19. Heitjan, D. F., & Rubin, D. B. (1990). Inference from coarse data via multiple imputation with application to age heaping. Journal of the American Statistical Association, 85(410), 304–314.

    Article  Google Scholar 

  20. Houthakker, H. S., & Magee, S. P. (1969). Income and price elasticities in world trade. Review of Economics and Statistics, 51(2), 111–125.

    Article  Google Scholar 

  21. ICC (2009). Rethinking Trade Finance 2009: An ICC Global Survey. ICC Banking Commission Market Intelligence Report, Document No. 470-1120 TS/WJ 31 March 09, International Chamber of Commerce, Paris.

  22. ICC (2011). Global Risks—Trade Finance 2011. International Chamber of Commerce, Paris: An initiative of the ICC Banking Commission.

    Google Scholar 

  23. IMF-BAFT Trade Finance Survey (2009). Survey among banks assessing current trade finance environment. Washington: IMF.

    Google Scholar 

  24. Korinek, J., Le Cocguic, J., & Sourdin, P. (2010). The availability and cost of short-term trade finance and its impact on trade (OECD Trade Policy Working Paper 98). Paris: Organisation for Economic Co-operation and Development.

  25. Krugman, P. R., & Obstfeld, M. (2009). International economics: Theory and policy. Boston: Pearson Education.

    Google Scholar 

  26. Levchenko, A. A., Lewis L. T., & Tesar L. L. (2010). The collapse of international trade during the 2008–2009 Crisis: In Search of the Smoking Gun (NBER Working Paper 16006). Cambridge, MA: National Bureau of Economic Research.

  27. Manova, K. (2012). Credit constraints, heterogeneous firms, and international trade. Mimeo: Stanford University.

    Google Scholar 

  28. Marquez, J. R. (2002). Estimating trade elasticities. Dordrecht: Kluwer.

    Google Scholar 

  29. Moser, C., Nestmann, T., & Wedow, M. (2008). Political risk and export promotion: Evidence from Germany. The World Economy, 31(6), 781–803.

    Article  Google Scholar 

  30. Paravisini, D., Rappoport, V., Schnabl, P., & Wolfenzon, D. (2011). Dissecting the effect of credit supply on trade: Evidence from matched credit-export data (NBER Working Paper 16975). Cambridge, MA: National Bureau of Economic Research.

  31. Petersen, M. A., & Rajan, R. (1997). Trade credit: Theories and evidence. Review of Financial Studies, 10(3), 661–691.

    Article  Google Scholar 

  32. Rubin, D. B. (1987). Multiple imputation for nonresponse in surveys. New York: Wiley.

    Google Scholar 

  33. Senhadji, A. (1998). Time-series estimation of structural import demand equations: A cross-country analysis. IMF Staff Papers, 45(2), 236–268.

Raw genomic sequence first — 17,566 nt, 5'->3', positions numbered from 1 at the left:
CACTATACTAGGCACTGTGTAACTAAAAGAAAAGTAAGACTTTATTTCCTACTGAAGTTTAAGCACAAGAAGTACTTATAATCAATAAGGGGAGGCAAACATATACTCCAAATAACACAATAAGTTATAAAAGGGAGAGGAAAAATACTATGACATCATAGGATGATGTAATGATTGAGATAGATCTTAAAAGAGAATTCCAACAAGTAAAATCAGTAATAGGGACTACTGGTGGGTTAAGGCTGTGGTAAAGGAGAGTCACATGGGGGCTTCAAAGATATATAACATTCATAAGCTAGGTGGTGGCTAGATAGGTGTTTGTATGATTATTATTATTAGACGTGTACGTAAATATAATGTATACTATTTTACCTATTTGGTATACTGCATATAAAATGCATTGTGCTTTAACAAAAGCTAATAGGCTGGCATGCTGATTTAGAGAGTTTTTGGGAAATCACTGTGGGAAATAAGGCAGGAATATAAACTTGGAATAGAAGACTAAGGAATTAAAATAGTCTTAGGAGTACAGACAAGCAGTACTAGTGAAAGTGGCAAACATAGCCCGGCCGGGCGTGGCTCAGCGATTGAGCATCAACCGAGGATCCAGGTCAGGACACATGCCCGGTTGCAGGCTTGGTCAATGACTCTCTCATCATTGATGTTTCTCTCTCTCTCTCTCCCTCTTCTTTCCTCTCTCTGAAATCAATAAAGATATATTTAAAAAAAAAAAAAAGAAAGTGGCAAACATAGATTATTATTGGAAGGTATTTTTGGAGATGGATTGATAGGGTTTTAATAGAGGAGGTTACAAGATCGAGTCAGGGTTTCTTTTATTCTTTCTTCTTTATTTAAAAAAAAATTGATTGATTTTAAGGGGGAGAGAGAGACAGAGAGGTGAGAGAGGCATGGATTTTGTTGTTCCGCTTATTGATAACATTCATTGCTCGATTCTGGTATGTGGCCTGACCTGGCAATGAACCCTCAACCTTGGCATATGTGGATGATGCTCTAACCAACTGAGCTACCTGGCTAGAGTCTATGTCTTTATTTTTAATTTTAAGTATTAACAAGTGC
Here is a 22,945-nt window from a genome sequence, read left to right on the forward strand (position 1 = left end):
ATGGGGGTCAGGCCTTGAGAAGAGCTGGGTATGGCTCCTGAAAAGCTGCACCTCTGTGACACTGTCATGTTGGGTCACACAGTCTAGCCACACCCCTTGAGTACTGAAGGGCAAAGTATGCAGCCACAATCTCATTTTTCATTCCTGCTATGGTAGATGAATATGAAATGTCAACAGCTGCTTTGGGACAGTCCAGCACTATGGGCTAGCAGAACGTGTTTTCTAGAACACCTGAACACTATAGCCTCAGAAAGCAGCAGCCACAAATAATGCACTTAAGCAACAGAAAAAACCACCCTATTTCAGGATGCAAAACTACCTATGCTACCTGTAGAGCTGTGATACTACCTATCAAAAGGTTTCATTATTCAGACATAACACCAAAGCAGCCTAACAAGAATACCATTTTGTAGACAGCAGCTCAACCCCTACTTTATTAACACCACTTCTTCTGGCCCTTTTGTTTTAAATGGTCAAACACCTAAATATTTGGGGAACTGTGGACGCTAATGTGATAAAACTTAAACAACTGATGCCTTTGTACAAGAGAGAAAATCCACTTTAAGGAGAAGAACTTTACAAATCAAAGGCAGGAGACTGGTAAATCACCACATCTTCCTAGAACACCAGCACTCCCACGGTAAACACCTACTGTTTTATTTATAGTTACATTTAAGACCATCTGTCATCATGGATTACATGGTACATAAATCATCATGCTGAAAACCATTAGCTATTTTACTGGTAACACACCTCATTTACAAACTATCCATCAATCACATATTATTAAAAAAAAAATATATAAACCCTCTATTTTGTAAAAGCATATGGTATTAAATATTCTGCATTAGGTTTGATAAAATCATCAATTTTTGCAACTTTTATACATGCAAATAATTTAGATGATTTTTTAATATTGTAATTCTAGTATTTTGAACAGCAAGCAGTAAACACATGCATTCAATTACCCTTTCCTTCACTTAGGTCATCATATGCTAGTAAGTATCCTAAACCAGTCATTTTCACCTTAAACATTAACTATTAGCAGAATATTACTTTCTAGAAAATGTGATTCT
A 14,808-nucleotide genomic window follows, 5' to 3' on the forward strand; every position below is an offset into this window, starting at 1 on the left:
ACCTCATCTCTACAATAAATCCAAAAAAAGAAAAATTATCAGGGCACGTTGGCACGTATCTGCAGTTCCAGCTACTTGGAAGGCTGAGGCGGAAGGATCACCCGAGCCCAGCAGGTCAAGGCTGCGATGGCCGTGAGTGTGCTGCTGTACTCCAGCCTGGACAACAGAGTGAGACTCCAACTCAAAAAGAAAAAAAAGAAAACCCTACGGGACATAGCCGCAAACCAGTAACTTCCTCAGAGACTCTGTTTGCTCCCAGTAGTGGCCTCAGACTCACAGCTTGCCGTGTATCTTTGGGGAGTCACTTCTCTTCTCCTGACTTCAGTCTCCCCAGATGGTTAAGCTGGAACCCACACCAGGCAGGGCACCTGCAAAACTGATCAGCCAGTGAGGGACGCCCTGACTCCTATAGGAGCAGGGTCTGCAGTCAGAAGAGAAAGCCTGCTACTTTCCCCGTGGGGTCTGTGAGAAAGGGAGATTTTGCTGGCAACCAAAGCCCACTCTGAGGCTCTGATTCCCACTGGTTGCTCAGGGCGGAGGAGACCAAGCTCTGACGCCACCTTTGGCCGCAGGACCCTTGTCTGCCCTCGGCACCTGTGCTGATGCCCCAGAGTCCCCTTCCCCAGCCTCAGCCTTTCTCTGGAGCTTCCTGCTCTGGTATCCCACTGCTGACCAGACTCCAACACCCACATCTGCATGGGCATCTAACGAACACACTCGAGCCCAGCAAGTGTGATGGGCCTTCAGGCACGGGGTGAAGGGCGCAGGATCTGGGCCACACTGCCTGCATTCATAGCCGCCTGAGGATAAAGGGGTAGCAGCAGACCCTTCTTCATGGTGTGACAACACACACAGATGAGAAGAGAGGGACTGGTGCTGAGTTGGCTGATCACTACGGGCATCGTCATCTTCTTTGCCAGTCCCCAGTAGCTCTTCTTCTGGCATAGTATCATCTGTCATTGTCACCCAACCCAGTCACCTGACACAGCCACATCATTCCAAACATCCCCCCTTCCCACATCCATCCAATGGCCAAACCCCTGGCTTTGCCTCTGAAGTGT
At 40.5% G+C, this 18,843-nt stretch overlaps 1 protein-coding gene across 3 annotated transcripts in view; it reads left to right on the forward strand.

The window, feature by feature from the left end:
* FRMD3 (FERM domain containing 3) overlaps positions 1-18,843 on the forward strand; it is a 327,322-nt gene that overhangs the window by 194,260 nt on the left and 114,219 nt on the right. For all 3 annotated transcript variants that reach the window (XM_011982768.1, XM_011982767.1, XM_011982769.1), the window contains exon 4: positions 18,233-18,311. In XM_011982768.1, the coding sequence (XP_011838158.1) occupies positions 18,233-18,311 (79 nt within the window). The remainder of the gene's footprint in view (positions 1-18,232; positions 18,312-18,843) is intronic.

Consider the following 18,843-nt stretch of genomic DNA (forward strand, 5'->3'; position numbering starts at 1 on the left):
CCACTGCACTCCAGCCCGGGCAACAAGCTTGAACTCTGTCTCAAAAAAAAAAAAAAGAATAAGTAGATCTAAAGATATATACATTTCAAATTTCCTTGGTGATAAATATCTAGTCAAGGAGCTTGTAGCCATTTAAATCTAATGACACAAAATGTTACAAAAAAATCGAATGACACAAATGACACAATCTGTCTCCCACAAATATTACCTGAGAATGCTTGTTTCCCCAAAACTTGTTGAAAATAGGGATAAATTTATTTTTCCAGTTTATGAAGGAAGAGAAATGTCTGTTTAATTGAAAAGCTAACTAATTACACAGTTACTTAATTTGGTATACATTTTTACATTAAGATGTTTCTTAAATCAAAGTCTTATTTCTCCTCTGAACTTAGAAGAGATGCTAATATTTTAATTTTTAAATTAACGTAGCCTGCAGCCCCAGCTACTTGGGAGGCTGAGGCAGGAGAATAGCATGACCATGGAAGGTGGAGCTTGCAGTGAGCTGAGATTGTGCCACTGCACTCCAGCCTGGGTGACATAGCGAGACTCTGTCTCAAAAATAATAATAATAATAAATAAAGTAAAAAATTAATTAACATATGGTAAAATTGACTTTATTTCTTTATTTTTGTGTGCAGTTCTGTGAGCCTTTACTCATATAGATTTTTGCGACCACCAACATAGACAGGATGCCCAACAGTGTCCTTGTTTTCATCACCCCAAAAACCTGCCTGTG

Article  Google Scholar 

  34. Staiger, D., & Stock, J. H. (1997). Instrumental variables regression with weak instruments. Econometrica, 65(3), 557–586.

    Article  Google Scholar 

  35. Van der Veer, K. (2010). The private credit insurance effect on trade (De Nederlandsche Bank Working Paper No. 264). SSRN: http://ssrn.com/abstract=1950076 or doi: 10.2139/ssrn.1950076.

Download references


We would like to thank the Berne Union for providing the data on export credit insurance and especially Fabrice Morel for his assistance with the data. Thanks are also due to Patrick Low for his support.

Author information



Corresponding author

Correspondence to Martina Engemann.



See Fig. 3; Tables 2, 3, 4, 5, 6, 7, 8, 9 and 10.

Table 2 List of countries included in the estimation sample
Table 3 Descriptive statistics
Table 4 Hausman (1978, 1983) test for endogeneity of insured trade credits
Table 5 Testing whether the instruments have a direct effect on real imports
Table 6 Estimation results without instrumenting short-term insured trade credits
Table 7 Second-stage results of import estimation controlling for a special crisis effect
Table 8 Second-stage results of import estimation using multiply imputed short-term claims data
Table 9 Second-stage results of import estimation using only merchandise imports
Table 10 Second-stage results of import estimation using a different definition of the crisis period
Fig. 3

Histogram of the ratio of insured trade credits scaled by real imports. Figure shows the distribution of insured trade credit over real imports in our estimation sample

About this article

Verify currency and authenticity via CrossMark

Cite this article

Auboin, M., Engemann, M. Testing the trade credit and trade link: evidence from data on export credit insurance. Rev World Econ 150, 715–743 (2014). https://doi.org/10.1007/s10290-014-0195-4

Download citation


  • Trade credit
  • Financial crisis
  • Import estimation

JEL Classification

  • F13
  • F34
  • G21
  • G23